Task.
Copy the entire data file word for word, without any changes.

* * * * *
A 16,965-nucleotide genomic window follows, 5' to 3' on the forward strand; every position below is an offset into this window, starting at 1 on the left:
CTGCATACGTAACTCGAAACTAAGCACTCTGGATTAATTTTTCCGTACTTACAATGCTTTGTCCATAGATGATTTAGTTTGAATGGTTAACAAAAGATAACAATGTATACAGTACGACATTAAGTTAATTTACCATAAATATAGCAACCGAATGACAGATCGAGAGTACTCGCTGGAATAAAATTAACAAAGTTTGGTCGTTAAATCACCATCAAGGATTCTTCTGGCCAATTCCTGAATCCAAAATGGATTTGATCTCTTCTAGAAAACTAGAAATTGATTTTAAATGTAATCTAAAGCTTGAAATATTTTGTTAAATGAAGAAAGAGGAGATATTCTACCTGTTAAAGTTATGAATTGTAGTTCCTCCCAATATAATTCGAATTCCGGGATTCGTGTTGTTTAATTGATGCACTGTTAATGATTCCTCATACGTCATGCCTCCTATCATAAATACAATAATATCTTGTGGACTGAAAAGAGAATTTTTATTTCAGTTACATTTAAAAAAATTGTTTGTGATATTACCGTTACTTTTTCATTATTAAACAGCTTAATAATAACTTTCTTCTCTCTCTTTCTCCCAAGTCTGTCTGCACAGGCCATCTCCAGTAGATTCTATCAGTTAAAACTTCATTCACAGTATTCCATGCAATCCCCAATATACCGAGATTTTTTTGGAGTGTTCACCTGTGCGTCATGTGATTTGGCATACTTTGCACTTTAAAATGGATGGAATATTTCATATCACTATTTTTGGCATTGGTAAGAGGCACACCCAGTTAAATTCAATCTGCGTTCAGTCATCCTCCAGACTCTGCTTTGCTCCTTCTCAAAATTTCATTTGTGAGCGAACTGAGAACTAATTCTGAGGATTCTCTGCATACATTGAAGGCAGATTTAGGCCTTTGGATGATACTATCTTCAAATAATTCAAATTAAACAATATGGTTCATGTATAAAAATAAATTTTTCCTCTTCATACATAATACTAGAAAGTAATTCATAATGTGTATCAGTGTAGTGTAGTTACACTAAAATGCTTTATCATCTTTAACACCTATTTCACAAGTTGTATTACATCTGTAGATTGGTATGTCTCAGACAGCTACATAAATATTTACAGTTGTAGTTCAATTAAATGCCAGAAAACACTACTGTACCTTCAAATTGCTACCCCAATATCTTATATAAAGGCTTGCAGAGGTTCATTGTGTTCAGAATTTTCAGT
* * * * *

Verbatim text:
A 16,965-nucleotide genomic window follows, 5' to 3' on the forward strand; every position below is an offset into this window, starting at 1 on the left:
CTGCATACGTAACTCGAAACTAAGCACTCTGGATTAATTTTTCCGTACTTACAATGCTTTGTCCATAGATGATTTAGTTTGAATGGTTAACAAAAGATAACAATGTATACAGTACGACATTAAGTTAATTTACCATAAATATAGCAACCGAATGACAGATCGAGAGTACTCGCTGGAATAAAATTAACAAAGTTTGGTCGTTAAATCACCATCAAGGATTCTTCTGGCCAATTCCTGAATCCAAAATGGATTTGATCTCTTCTAGAAAACTAGAAATTGATTTTAAATGTAATCTAAAGCTTGAAATATTTTGTTAAATGAAGAAAGAGGAGATATTCTACCTGTTAAAGTTATGAATTGTAGTTCCTCCCAATATAATTCGAATTCCGGGATTCGTGTTGTTTAATTGATGCACTGTTAATGATTCCTCATACGTCATGCCTCCTATCATAAATACAATAATATCTTGTGGACTGAAAAGAGAATTTTTATTTCAGTTACATTTAAAAAAATTGTTTGTGATATTACCGTTACTTTTTCATTATTAAACAGCTTAATAATAACTTTCTTCTCTCTCTTTCTCCCAAGTCTGTCTGCACAGGCCATCTCCAGTAGATTCTATCAGTTAAAACTTCATTCACAGTATTCCATGCAATCCCCAATATACCGAGATTTTTTTGGAGTGTTCACCTGTGCGTCATGTGATTTGGCATACTTTGCACTTTAAAATGGATGGAATATTTCATATCACTATTTTTGGCATTGGTAAGAGGCACACCCAGTTAAATTCAATCTGCGTTCAGTCATCCTCCAGACTCTGCTTTGCTCCTTCTCAAAATTTCATTTGTGAGCGAACTGAGAACTAATTCTGAGGATTCTCTGCATACATTGAAGGCAGATTTAGGCCTTTGGATGATACTATCTTCAAATAATTCAAATTAAACAATATGGTTCATGTATAAAAATAAATTTTTCCTCTTCATACATAATACTAGAAAGTAATTCATAATGTGTATCAGTGTAGTGTAGTTACACTAAAATGCTTTATCATCTTTAACACCTATTTCACAAGTTGTATTACATCTGTAGATTGGTATGTCTCAGACAGCTACATAAATATTTACAGTTGTAGTTCAATTAAATGCCAGAAAACACTACTGTACCTTCAAATTGCTACCCCAATATCTTATATAAAGGCTTGCAGAGGTTCATTGTGTTCAGAATTTTCAGT